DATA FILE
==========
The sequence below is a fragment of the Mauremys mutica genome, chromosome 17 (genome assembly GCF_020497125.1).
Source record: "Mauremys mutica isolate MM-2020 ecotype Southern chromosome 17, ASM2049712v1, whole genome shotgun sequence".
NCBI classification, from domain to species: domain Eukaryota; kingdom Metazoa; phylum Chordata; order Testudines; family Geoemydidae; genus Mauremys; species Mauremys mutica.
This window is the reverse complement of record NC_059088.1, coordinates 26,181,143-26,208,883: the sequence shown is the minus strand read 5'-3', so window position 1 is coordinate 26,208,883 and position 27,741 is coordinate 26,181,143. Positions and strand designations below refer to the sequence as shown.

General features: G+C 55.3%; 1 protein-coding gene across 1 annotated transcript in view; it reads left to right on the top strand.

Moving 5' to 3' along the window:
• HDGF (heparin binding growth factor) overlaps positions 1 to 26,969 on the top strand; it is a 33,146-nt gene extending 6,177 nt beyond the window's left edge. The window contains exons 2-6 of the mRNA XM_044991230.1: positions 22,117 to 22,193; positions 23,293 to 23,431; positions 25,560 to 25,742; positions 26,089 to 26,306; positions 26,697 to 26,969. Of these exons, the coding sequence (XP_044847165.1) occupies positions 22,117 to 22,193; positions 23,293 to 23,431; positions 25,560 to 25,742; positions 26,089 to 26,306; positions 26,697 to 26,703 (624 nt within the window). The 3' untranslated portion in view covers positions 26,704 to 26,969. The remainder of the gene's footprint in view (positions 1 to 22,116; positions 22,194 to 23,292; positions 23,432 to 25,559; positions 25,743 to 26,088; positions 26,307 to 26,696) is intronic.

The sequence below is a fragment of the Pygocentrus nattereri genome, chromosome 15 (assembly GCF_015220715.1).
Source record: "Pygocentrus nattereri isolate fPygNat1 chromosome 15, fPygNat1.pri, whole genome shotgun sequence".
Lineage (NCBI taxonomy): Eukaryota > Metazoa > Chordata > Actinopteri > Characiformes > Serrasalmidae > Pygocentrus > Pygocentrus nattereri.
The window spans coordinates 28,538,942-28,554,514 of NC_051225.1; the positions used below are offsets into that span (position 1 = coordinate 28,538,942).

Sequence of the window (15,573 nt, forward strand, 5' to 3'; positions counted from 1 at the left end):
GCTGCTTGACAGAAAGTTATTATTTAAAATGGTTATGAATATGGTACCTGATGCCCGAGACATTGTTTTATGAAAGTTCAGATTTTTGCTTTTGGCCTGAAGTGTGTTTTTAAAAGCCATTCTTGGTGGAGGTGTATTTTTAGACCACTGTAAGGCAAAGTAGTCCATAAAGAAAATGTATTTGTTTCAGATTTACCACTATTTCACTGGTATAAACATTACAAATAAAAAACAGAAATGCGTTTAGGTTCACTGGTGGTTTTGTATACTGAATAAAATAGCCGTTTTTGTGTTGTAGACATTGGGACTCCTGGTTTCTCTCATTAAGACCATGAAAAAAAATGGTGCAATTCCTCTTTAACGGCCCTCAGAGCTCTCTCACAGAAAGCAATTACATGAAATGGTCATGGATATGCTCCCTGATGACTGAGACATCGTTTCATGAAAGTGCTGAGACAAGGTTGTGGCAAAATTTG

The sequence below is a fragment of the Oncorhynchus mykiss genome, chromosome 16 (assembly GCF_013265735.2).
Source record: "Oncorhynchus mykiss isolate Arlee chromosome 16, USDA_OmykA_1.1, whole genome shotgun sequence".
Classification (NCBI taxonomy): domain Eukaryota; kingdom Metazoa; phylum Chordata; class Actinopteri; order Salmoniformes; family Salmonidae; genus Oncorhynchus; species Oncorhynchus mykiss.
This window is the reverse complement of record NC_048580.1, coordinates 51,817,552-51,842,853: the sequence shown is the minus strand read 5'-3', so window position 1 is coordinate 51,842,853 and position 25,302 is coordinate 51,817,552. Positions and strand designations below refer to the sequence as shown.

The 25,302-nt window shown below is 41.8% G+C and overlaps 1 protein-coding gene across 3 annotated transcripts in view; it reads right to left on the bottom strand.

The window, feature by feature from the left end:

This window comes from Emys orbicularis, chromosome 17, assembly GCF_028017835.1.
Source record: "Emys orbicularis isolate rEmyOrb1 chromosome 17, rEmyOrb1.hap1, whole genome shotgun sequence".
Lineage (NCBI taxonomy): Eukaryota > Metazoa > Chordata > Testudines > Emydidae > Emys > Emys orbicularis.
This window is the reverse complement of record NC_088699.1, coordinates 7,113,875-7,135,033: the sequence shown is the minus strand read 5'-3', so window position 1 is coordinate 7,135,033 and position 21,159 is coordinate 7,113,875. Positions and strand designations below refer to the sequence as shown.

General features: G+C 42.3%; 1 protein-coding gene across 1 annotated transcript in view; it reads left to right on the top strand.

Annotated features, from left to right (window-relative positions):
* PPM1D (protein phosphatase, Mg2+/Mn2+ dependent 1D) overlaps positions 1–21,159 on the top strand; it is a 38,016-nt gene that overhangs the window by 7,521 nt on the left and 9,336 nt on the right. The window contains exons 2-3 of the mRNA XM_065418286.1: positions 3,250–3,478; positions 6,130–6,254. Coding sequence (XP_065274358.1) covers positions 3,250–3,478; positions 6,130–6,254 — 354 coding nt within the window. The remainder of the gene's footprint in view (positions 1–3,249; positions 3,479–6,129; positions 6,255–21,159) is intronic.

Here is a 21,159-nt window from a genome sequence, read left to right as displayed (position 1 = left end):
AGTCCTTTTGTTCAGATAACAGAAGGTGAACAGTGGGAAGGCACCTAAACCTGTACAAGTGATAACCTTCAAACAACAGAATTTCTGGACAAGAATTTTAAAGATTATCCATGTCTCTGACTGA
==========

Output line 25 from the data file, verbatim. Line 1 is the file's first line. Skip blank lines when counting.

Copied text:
Annotated features, from left to right (window-relative positions):